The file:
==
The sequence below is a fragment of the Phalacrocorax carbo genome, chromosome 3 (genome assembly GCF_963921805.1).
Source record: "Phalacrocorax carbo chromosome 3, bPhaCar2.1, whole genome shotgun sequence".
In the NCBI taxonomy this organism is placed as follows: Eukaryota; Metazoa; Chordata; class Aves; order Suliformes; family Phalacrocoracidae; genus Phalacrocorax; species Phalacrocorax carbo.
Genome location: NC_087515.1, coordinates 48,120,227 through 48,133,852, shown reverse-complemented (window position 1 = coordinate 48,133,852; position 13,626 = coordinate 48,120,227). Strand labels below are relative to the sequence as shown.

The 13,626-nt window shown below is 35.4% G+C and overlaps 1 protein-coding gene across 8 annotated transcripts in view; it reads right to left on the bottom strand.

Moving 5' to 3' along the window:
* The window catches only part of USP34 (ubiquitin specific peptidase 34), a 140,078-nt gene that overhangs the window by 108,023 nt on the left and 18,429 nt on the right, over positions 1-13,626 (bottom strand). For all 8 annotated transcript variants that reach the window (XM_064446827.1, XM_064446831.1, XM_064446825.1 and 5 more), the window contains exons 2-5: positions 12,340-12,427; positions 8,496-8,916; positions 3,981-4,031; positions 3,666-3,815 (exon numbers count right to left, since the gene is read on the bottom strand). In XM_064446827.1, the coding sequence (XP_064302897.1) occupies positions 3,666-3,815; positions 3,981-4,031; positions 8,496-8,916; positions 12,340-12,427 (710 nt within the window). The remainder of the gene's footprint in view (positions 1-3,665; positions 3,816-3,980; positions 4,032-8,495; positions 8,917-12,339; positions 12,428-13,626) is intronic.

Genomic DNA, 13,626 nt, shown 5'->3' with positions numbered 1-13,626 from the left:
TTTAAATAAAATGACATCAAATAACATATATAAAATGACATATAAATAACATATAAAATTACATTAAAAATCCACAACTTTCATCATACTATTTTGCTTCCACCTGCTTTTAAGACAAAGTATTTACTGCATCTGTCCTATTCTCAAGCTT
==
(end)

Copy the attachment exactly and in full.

The sequence below is a fragment of the Phalacrocorax carbo genome, chromosome 3 (genome assembly GCF_963921805.1).
Source record: "Phalacrocorax carbo chromosome 3, bPhaCar2.1, whole genome shotgun sequence".
In the NCBI taxonomy this organism is placed as follows: Eukaryota; Metazoa; Chordata; class Aves; order Suliformes; family Phalacrocoracidae; genus Phalacrocorax; species Phalacrocorax carbo.
Genome location: NC_087515.1, coordinates 48,120,227 through 48,133,852, shown reverse-complemented (window position 1 = coordinate 48,133,852; position 13,626 = coordinate 48,120,227). Strand labels below are relative to the sequence as shown.

The 13,626-nt window shown below is 35.4% G+C and overlaps 1 protein-coding gene across 8 annotated transcripts in view; it reads right to left on the bottom strand.

Moving 5' to 3' along the window:
* The window catches only part of USP34 (ubiquitin specific peptidase 34), a 140,078-nt gene that overhangs the window by 108,023 nt on the left and 18,429 nt on the right, over positions 1-13,626 (bottom strand). For all 8 annotated transcript variants that reach the window (XM_064446827.1, XM_064446831.1, XM_064446825.1 and 5 more), the window contains exons 2-5: positions 12,340-12,427; positions 8,496-8,916; positions 3,981-4,031; positions 3,666-3,815 (exon numbers count right to left, since the gene is read on the bottom strand). In XM_064446827.1, the coding sequence (XP_064302897.1) occupies positions 3,666-3,815; positions 3,981-4,031; positions 8,496-8,916; positions 12,340-12,427 (710 nt within the window). The remainder of the gene's footprint in view (positions 1-3,665; positions 3,816-3,980; positions 4,032-8,495; positions 8,917-12,339; positions 12,428-13,626) is intronic.

Genomic DNA, 13,626 nt, shown 5'->3' with positions numbered 1-13,626 from the left:
TTTAAATAAAATGACATCAAATAACATATATAAAATGACATATAAATAACATATAAAATTACATTAAAAATCCACAACTTTCATCATACTATTTTGCTTCCACCTGCTTTTAAGACAAAGTATTTACTGCATCTGTCCTATTCTCAAGCTT